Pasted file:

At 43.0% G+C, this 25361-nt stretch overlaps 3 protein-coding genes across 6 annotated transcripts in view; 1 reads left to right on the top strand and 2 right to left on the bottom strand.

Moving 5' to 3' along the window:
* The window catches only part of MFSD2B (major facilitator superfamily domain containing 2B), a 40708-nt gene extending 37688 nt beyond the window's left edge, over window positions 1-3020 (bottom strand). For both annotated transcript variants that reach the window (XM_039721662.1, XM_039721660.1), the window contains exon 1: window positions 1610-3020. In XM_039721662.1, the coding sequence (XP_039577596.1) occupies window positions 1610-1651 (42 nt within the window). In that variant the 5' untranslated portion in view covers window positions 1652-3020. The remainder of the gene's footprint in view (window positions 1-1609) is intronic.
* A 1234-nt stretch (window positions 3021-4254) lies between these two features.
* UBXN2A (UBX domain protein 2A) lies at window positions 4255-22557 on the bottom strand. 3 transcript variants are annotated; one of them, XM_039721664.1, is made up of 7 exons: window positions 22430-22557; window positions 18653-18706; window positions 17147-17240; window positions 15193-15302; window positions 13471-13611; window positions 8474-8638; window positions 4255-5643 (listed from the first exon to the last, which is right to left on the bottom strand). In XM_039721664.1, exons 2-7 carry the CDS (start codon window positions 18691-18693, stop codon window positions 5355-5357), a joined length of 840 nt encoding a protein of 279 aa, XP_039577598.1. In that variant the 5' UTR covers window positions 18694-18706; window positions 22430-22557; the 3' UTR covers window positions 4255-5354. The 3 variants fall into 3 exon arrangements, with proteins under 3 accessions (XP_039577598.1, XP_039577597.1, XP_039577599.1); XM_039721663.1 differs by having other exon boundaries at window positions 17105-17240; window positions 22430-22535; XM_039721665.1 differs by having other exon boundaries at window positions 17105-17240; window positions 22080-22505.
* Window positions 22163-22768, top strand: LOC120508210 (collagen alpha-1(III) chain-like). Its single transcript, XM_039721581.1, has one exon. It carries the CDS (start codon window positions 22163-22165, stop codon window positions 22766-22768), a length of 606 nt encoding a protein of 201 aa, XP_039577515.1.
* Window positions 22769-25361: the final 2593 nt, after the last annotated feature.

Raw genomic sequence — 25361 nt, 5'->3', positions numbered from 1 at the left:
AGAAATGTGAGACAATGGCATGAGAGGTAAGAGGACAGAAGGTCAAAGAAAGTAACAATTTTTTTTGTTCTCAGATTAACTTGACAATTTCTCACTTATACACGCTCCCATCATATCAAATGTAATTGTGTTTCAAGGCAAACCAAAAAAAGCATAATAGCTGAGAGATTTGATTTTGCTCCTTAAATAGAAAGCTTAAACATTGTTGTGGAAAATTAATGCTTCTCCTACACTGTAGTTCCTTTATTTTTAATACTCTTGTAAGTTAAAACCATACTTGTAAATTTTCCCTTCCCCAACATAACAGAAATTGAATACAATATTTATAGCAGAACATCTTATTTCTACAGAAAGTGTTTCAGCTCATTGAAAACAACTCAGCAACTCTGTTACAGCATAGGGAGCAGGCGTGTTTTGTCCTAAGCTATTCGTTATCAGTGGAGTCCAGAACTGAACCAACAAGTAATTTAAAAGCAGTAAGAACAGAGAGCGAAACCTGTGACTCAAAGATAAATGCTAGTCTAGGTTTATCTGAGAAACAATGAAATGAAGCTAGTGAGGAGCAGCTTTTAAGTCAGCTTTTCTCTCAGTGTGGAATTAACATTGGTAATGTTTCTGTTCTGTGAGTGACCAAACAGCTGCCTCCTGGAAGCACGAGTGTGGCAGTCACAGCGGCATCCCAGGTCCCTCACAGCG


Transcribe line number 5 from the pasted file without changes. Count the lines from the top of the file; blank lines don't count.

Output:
* UBXN2A (UBX domain protein 2A) lies at window positions 4255-22557 on the bottom strand. 3 transcript variants are annotated; one of them, XM_039721664.1, is made up of 7 exons: window positions 22430-22557; window positions 18653-18706; window positions 17147-17240; window positions 15193-15302; window positions 13471-13611; window positions 8474-8638; window positions 4255-5643 (listed from the first exon to the last, which is right to left on the bottom strand). In XM_039721664.1, exons 2-7 carry the CDS (start codon window positions 18691-18693, stop codon window positions 5355-5357), a joined length of 840 nt encoding a protein of 279 aa, XP_039577598.1. In that variant the 5' UTR covers window positions 18694-18706; window positions 22430-22557; the 3' UTR covers window positions 4255-5354. The 3 variants fall into 3 exon arrangements, with proteins under 3 accessions (XP_039577598.1, XP_039577597.1, XP_039577599.1); XM_039721663.1 differs by having other exon boundaries at window positions 17105-17240; window positions 22430-22535; XM_039721665.1 differs by having other exon boundaries at window positions 17105-17240; window positions 22080-22505.